What is the conflict in "The Invalid's Story"?

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mwestwood eNotes educator| Certified Educator

The main conflict in Mark Twain's humorous story is the struggle of the minds of the two men--human minds that Twain was known to have believed dangerous objects--to deal with a horrendous odor.

The conflict in Mark Twain's "The Invalid's Story" derives from the efforts of the narrator/protagonist and the expressman, named Thompson, as they attempt to deal with the horrible smell that they are convinced emanates from the coffin of his "poor departed friend," John B. Hackett, whom the narrator is transporting by express train two hundred miles to his parents' home in Wisconsin. The men try a few different things that fail because they do not realize that it is Limburger cheese that is the cause:

  1. They break the glass of one of the windows and go to the open window to inhale fresh air periodically.
  2. When the cold winter air then enters, the men decide to build a fire, but this causes the Limburger cheese to melt and the odor to become more offensive.
  3. They smoke cigars to disguise the smell.
  4. They step outside the car to breath fresh air.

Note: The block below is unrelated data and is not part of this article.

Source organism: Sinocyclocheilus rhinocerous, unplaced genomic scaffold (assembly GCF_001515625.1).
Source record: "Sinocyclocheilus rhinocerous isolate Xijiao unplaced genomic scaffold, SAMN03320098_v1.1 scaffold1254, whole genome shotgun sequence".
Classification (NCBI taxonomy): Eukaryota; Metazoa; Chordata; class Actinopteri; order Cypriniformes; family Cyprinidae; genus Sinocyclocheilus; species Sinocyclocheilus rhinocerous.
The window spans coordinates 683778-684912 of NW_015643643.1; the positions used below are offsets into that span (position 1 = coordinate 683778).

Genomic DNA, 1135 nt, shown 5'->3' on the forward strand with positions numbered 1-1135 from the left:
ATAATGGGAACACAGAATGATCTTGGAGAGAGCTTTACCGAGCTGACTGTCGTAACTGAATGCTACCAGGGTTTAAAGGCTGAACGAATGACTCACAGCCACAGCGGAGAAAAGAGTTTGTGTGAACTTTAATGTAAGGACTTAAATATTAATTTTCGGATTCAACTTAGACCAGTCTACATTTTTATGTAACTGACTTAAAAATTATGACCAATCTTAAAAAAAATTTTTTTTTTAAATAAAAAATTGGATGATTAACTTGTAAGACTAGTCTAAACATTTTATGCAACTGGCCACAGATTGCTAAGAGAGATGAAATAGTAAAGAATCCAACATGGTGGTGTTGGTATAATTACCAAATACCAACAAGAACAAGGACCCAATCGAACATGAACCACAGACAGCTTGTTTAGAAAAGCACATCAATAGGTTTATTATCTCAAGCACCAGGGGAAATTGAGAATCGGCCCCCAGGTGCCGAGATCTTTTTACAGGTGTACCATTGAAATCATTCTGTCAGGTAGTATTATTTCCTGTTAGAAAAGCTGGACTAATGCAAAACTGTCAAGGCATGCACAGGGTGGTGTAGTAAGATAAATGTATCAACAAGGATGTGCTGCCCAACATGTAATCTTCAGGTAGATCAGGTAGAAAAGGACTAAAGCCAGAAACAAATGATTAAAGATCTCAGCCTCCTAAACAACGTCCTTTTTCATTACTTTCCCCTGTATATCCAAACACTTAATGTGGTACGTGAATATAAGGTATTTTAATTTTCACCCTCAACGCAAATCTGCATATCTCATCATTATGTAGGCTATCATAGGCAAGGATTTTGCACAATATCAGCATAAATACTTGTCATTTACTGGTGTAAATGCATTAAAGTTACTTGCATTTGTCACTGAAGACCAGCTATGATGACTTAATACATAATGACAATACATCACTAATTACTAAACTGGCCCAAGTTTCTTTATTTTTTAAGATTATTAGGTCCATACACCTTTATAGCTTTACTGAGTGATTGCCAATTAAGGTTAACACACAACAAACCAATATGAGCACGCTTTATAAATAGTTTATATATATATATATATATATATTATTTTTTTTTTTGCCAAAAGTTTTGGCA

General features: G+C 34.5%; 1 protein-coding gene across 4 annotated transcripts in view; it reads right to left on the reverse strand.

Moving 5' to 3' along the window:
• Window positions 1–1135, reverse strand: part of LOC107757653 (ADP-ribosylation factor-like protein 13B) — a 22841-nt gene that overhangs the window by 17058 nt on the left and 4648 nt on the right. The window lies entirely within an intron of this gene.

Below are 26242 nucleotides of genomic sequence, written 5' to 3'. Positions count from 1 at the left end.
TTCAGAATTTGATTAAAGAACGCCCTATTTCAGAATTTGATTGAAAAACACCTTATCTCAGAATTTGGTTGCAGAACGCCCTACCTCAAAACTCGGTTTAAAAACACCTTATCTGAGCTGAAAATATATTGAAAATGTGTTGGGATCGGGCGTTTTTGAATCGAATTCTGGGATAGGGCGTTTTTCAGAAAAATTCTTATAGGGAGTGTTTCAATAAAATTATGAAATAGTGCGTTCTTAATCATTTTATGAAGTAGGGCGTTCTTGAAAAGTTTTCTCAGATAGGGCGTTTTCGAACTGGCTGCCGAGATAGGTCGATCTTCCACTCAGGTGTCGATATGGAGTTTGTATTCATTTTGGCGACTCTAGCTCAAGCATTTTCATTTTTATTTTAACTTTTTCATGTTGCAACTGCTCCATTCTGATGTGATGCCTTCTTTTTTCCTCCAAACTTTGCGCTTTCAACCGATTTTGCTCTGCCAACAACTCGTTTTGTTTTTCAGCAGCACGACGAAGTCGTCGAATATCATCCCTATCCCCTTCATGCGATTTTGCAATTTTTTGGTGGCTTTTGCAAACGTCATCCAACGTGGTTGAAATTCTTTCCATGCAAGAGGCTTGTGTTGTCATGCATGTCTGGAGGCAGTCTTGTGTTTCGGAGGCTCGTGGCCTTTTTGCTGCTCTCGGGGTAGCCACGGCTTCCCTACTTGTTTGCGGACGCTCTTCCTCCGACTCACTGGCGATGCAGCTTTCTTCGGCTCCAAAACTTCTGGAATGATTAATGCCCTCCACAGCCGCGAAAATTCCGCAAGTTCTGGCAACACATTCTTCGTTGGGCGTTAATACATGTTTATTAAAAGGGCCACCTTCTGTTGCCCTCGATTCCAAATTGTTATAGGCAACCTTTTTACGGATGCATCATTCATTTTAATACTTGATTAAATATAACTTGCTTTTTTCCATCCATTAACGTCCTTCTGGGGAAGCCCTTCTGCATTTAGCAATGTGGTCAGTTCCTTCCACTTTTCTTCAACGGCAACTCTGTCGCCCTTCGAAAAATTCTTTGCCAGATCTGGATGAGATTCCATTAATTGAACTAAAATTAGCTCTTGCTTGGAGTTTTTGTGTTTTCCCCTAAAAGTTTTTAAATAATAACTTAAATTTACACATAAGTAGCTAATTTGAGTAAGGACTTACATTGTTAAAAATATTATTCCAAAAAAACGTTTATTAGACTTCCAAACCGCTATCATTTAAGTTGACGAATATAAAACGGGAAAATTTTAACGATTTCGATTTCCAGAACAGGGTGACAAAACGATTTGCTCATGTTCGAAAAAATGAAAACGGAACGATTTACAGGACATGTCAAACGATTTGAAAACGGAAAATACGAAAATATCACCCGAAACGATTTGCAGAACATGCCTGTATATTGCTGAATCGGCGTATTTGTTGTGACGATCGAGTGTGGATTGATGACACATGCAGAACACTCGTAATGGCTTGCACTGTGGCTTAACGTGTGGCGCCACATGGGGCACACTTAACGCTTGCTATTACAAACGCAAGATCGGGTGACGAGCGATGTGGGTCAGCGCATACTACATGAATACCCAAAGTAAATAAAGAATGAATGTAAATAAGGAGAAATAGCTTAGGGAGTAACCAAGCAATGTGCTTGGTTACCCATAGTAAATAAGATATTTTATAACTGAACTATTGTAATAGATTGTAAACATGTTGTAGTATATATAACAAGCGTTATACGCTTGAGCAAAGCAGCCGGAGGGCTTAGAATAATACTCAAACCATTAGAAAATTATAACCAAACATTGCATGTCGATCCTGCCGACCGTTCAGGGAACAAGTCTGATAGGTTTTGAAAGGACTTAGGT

5. They push the coffin to the end of the express car, but it does not help.
  6. They use carbolic acid to mask the smell; however, it just creates another offensive odor.
  7. Thompson sets a bonfire of chicken feathers, dried apples, sulphur, and other items.
  8. They conclude that the only thing they can do is spend the rest of the trip out on the platform despite the frigid temperatures. In addition, the narrator admits that they know it may mean their deaths from typhoid fever (they do not die, but do become very ill).

All the men's attempts to solve the problem of the smell become futile because they have not identified what the smell is. Nor do they know what is held in the coffin in the first place: guns. The friend's body in a coffin is in another part of the train. Indeed, their minds have worked against them.

We were taken from the platform an hour later, frozen and insensible, at the next station, and I went straight off into a virulent fever, and never knew anything again for three weeks. 

The narrator claims this illness has made an old man of him now.

The humor of Twain's story revolves around this conflict because not only are their efforts somewhat ridiculous, but also the smell is not at all from a decaying body.  Twain was known for his belief that the human brain could be a dangerous object.